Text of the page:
U.S. life expectancy increased by almost 30 years between 1900 and 2000. It is now routine for citizens to live into their 70s and many are still active and engaged in their 80s and 90s. The extra years are definitely a gift but longevity requires adapting to a new reality. The elderly may change interests and even values as time goes by. Many are happy to give up earlier pursuits and use their time for more enjoyable activities. Aging adults may find contentment by altering their circumstances to accommodate changing needs.
1. The Elderly Often Make Fewer New Friends
As people age their adult children usually move away and friends begin to die. Seniors can find their social circles shrinking. They may become isolated because they have mobility issues and little interest in making the effort to meet new people. A great many solve the problem by relocating to an independent living facility such as McKnight Place, which offers a built-in community of people with similar interests.
2. Seniors May Lose Interest in Large Crowds
Millions of aging adults are introverts who participated in group activities all their lives so they could have a social life. As they age, introverts have no interest in seeking out new groups because large crowds exhaust them. The Institute on Aging suggests they are happiest engaging in quiet activities like listening to audiobooks and joining small discussion groups.
3. Older Adults Begin to Avoid Risk Taking
As they age, “try-anything-once” people usually begin to avoid high-risk activities. It is a very common change and a smart one since older bodies are more prone to serious injuries. Even a simple fall can land a senior in the hospital for weeks.
4. Impressing People Becomes Less Important With Age
In general, senior citizens are less concerned with what people think about them than young people. While there are always exceptions, the elderly have typically learned what is valuable so they care less about things they consider important and less about appearances.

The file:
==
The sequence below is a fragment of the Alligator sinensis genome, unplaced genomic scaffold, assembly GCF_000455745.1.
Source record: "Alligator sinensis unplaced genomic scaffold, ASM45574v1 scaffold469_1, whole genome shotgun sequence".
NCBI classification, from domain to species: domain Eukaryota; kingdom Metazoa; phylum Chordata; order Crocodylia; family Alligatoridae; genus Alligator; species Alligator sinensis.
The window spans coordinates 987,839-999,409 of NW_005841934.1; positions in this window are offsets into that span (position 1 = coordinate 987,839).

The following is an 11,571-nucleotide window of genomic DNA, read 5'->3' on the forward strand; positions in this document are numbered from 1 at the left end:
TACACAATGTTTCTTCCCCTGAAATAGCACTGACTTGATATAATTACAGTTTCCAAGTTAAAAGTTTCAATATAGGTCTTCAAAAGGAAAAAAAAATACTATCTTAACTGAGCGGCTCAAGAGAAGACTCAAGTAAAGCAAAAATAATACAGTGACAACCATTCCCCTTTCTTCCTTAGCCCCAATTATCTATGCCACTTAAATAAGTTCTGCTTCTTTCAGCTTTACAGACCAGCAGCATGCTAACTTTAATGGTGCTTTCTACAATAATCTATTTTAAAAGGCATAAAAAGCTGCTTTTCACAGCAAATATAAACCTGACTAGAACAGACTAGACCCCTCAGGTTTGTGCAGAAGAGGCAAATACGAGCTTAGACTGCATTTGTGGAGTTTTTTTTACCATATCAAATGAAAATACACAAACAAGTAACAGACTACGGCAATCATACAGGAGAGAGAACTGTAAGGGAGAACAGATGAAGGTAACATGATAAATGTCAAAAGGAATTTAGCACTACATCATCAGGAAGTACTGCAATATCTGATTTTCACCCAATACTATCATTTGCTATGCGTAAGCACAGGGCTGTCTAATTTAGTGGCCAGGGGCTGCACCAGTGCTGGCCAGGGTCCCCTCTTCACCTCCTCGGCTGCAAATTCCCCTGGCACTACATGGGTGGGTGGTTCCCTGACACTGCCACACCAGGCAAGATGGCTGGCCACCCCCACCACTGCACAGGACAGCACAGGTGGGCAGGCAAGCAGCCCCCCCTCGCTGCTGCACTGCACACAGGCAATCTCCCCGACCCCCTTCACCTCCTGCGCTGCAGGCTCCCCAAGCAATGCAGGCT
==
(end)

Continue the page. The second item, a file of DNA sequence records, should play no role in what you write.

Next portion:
5. Working on Their Appearance Is Not That Important to the Elderly
Despite the fact that marketing companies take advantage of a youth-obsessed culture and try to convince older people they can look young forever, many seniors are fine with their appearance. There are certainly exceptions, but a recent Gallup Poll indicated that 66% of older respondents liked the way they looked while only 54% of younger people felt that way.
6. Aging Adults Lose Interest in Parting with Possessions
According to a Reuters article, a national survey indicates that people are less likely to donate or give away prized possessions after the age of 50. Even much older respondents who said possessions were burdensome didn’t attempt to get rid of them.
7. Many Aging Adults Give up Home Maintenance
It is common for seniors who have spent years caring for homes to downsize and move to planned communities or smaller condos. They typically feel that spending their Golden Years mowing the lawn or painting a house robs them of time they could spend on more pleasant things.
8. Fast-Paced Traveling Does Not Appeal to Senior Citizens
Older travelers rarely arrange action-packed vacations. They spend more time longer than younger people and enjoy casual, relaxed trips.
Aging not only causes physical changes in people, it alters their lifestyles and interests, often in positive ways. Senior citizens’ social lives, fashion tastes, and sense of self-worth are frequently altered. They may also have different views on traveling, possessions, and even home maintenance.